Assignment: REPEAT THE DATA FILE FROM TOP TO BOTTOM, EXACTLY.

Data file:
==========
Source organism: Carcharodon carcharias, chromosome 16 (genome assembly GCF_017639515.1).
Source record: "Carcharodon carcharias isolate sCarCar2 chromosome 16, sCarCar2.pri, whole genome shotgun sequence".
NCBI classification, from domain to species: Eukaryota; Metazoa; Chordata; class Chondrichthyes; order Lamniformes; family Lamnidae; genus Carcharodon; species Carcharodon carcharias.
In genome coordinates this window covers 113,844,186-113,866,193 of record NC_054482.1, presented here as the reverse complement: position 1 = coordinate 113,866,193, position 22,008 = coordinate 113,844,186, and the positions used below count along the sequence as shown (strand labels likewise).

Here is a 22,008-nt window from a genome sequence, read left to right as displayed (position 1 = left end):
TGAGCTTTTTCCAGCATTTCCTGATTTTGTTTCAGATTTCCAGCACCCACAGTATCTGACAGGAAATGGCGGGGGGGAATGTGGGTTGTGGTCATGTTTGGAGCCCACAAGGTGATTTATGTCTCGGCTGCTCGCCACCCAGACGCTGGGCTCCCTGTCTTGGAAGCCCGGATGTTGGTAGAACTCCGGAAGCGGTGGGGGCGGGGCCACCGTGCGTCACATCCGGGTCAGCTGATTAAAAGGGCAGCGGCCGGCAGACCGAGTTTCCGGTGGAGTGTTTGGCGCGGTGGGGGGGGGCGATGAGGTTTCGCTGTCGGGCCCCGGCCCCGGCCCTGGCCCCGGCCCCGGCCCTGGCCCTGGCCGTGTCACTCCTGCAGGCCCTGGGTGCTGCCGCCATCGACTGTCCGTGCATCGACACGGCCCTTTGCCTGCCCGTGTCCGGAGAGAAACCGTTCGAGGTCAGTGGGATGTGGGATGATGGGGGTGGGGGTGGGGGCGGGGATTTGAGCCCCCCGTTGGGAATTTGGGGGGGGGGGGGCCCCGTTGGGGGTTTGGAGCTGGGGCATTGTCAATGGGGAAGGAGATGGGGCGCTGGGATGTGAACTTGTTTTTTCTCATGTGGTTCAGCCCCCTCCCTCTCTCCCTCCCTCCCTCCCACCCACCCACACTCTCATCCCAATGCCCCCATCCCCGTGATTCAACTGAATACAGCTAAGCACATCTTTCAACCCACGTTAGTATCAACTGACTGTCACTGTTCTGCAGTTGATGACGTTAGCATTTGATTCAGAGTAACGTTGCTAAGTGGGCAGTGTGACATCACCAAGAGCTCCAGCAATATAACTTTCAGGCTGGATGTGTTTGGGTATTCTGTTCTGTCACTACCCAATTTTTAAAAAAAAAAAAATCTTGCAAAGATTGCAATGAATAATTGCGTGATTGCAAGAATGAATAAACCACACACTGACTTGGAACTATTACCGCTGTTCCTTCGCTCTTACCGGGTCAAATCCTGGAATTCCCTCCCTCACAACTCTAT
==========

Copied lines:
Source organism: Carcharodon carcharias, chromosome 16 (genome assembly GCF_017639515.1).
Source record: "Carcharodon carcharias isolate sCarCar2 chromosome 16, sCarCar2.pri, whole genome shotgun sequence".
NCBI classification, from domain to species: Eukaryota; Metazoa; Chordata; class Chondrichthyes; order Lamniformes; family Lamnidae; genus Carcharodon; species Carcharodon carcharias.
In genome coordinates this window covers 113,844,186-113,866,193 of record NC_054482.1, presented here as the reverse complement: position 1 = coordinate 113,866,193, position 22,008 = coordinate 113,844,186, and the positions used below count along the sequence as shown (strand labels likewise).

Here is a 22,008-nt window from a genome sequence, read left to right as displayed (position 1 = left end):
TGAGCTTTTTCCAGCATTTCCTGATTTTGTTTCAGATTTCCAGCACCCACAGTATCTGACAGGAAATGGCGGGGGGGAATGTGGGTTGTGGTCATGTTTGGAGCCCACAAGGTGATTTATGTCTCGGCTGCTCGCCACCCAGACGCTGGGCTCCCTGTCTTGGAAGCCCGGATGTTGGTAGAACTCCGGAAGCGGTGGGGGCGGGGCCACCGTGCGTCACATCCGGGTCAGCTGATTAAAAGGGCAGCGGCCGGCAGACCGAGTTTCCGGTGGAGTGTTTGGCGCGGTGGGGGGGGGCGATGAGGTTTCGCTGTCGGGCCCCGGCCCCGGCCCTGGCCCCGGCCCCGGCCCTGGCCCTGGCCGTGTCACTCCTGCAGGCCCTGGGTGCTGCCGCCATCGACTGTCCGTGCATCGACACGGCCCTTTGCCTGCCCGTGTCCGGAGAGAAACCGTTCGAGGTCAGTGGGATGTGGGATGATGGGGGTGGGGGTGGGGGCGGGGATTTGAGCCCCCCGTTGGGAATTTGGGGGGGGGGGGGCCCCGTTGGGGGTTTGGAGCTGGGGCATTGTCAATGGGGAAGGAGATGGGGCGCTGGGATGTGAACTTGTTTTTTCTCATGTGGTTCAGCCCCCTCCCTCTCTCCCTCCCTCCCTCCCACCCACCCACACTCTCATCCCAATGCCCCCATCCCCGTGATTCAACTGAATACAGCTAAGCACATCTTTCAACCCACGTTAGTATCAACTGACTGTCACTGTTCTGCAGTTGATGACGTTAGCATTTGATTCAGAGTAACGTTGCTAAGTGGGCAGTGTGACATCACCAAGAGCTCCAGCAATATAACTTTCAGGCTGGATGTGTTTGGGTATTCTGTTCTGTCACTACCCAATTTTTAAAAAAAAAAAAATCTTGCAAAGATTGCAATGAATAATTGCGTGATTGCAAGAATGAATAAACCACACACTGACTTGGAACTATTACCGCTGTTCCTTCGCTCTTACCGGGTCAAATCCTGGAATTCCCTCCCTCACAACTCTAT